Never heard of The Buckle, Inc (BKE)? Not many people have, even though the Nebraska–based retailer of medium- priced casual apparel, footwear and accessories is crushing same store sale estimates the way kids crack pumpkins on Halloween. The Buckle, which has posted double digit top line growth in a battered economy, operates 371 stores in 38 states and is fetching roughly a market multiple even though it is growing earnings much faster than the overall market, paying a higher yield, and coughing up an 18% return on capital:
Earlier this month, teen retailers posted an average 5.2% comp decline in March; BKE stood out like a nun in a brothel when it posted a 20.9% increase (more than double the Street’s estimate). Part of the company’s under-the-radar appeal is due to its limited sell side coverage: only 3 analysts follow the company, which gets 45% of its sales from denim, a concept that has for done quite well with investors if you consider companies like Zumiez (ZUMZ) and True Religion (TRLG).
There are plenty of risks, naturally: BKE has no economic moat to protect it once its concept fades. Furthermore, its unit expansion growth is well behind its revenue growth, which has some growth investors wondering what the next leg of the story will be. Nevertheless, the company is firing on all cylinders in just about every retail metric that matters (March saw an 8% increase in transactions, a 1% gain in units per transaction and a 4% improvement in average pricing) and the buy side is weakly familiar with the story: management with skin in the game, above average returns on capital, and an excellent record of crushing estimates. On top of that, it’s paying a 2.2% dividend.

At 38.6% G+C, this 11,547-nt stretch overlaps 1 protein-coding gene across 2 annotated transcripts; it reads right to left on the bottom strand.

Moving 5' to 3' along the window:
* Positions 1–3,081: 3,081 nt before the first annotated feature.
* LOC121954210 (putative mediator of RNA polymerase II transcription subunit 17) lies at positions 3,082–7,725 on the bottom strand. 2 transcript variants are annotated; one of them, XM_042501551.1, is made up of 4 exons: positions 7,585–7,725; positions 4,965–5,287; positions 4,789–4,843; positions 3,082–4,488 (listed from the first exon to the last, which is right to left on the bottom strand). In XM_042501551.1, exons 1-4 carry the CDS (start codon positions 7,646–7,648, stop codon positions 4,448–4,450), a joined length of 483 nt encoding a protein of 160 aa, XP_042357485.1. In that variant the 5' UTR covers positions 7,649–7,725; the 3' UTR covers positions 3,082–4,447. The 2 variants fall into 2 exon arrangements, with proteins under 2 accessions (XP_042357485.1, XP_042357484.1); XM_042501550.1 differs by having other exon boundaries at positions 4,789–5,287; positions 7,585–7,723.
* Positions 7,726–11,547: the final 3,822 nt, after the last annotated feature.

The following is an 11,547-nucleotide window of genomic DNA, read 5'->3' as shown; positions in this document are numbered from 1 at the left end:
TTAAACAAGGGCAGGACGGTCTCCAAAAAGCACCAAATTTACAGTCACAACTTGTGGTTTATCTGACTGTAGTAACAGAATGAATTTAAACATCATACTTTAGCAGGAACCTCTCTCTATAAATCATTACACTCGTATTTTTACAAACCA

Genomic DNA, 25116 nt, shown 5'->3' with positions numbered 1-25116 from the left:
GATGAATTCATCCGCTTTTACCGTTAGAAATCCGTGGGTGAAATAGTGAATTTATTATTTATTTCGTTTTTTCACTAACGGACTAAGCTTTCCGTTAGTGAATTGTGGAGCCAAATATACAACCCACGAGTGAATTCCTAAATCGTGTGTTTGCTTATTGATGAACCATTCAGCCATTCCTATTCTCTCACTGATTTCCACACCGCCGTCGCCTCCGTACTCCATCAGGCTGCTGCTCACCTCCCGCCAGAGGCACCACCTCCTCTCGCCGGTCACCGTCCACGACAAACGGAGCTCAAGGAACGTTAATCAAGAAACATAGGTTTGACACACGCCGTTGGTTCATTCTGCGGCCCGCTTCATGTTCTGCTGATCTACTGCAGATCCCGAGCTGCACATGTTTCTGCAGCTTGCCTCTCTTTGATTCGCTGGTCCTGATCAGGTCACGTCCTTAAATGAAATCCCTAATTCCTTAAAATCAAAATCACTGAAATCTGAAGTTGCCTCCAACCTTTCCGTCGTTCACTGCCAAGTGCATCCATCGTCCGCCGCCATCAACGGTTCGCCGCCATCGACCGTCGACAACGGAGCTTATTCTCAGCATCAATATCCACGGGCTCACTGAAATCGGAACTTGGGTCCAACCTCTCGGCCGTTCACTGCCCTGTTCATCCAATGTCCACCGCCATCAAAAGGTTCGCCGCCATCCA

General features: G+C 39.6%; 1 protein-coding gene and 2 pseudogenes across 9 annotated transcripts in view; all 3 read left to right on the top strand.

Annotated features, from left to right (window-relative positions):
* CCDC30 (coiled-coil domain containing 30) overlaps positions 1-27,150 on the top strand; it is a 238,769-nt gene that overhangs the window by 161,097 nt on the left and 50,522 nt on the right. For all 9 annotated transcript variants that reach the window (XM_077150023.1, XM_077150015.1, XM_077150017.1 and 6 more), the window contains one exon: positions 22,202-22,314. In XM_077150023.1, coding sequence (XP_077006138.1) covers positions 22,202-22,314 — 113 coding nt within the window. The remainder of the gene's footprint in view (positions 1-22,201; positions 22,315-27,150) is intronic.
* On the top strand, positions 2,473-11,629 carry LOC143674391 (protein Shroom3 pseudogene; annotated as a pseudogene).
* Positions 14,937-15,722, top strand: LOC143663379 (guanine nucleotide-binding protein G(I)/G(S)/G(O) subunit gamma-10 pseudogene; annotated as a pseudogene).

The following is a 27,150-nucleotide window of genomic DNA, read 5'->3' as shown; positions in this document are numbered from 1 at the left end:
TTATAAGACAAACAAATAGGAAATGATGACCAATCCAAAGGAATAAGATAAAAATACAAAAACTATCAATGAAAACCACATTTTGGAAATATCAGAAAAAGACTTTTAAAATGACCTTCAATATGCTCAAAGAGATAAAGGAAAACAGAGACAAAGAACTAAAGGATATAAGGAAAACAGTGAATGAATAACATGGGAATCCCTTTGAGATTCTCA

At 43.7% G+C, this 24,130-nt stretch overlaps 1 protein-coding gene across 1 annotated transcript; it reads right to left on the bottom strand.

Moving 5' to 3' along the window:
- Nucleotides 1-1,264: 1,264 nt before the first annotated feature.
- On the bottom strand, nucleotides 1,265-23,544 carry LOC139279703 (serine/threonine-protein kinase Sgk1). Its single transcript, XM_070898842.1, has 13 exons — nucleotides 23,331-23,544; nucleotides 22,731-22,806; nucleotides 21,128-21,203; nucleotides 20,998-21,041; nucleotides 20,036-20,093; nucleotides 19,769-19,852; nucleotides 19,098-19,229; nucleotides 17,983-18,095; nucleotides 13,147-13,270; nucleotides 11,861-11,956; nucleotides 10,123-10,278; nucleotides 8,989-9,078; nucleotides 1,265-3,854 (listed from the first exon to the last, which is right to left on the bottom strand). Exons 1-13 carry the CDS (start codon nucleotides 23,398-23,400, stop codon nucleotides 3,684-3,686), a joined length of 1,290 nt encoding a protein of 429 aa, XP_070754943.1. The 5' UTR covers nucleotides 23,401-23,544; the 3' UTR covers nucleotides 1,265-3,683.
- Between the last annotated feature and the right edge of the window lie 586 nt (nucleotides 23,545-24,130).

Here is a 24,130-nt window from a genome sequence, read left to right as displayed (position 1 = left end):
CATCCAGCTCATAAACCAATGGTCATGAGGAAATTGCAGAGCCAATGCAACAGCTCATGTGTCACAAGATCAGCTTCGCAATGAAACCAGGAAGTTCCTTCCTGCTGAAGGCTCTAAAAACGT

Unlike competitors The Gap (GPS) and Abercrombie (AFN), the company relies heavily on brand-name clothing, which accounts for about two-thirds of sales (the rest comes from private labels) and mitigates the risks of not knowing precisely what its fickle customers want. BKE is moving into high traffic shopping malls as well as moving "down market" to appeal to the younger set -- children ages 8 to 15 -- with apparel that can only be purchased online. The company plans to open about 20 new stores this year, suggesting that BKE could have as many as 500 units operating by 2012. Higher transaction volume and the right mix of fashion and pricing are driving above average comp growth and margins; on the last call, management asserted that it’s getting more frequent visits from its regular shoppers and that has been driving the increase in transaction volume.
The increasing wealth and spending power of Generation Y is a story plenty of investors are looking to get in front of: niche specialty stores put a lot of money behind efforts aimed at taking a larger percentage of teen disposable income. The best players define a unique and portray a certain lifestyle. BKE looks like its resonating with its customers' needs flawlessly for now and there should be more institutional interest in the name by the summer, we think – we recommend that you, at the very least, put this stock on the backburner. 18.5x P/E to our FY 2009 $2.85 number gets us to $52/share and would welcome a pullback to strengthen the risk/reward.
Disclosure: Author has no position in BKE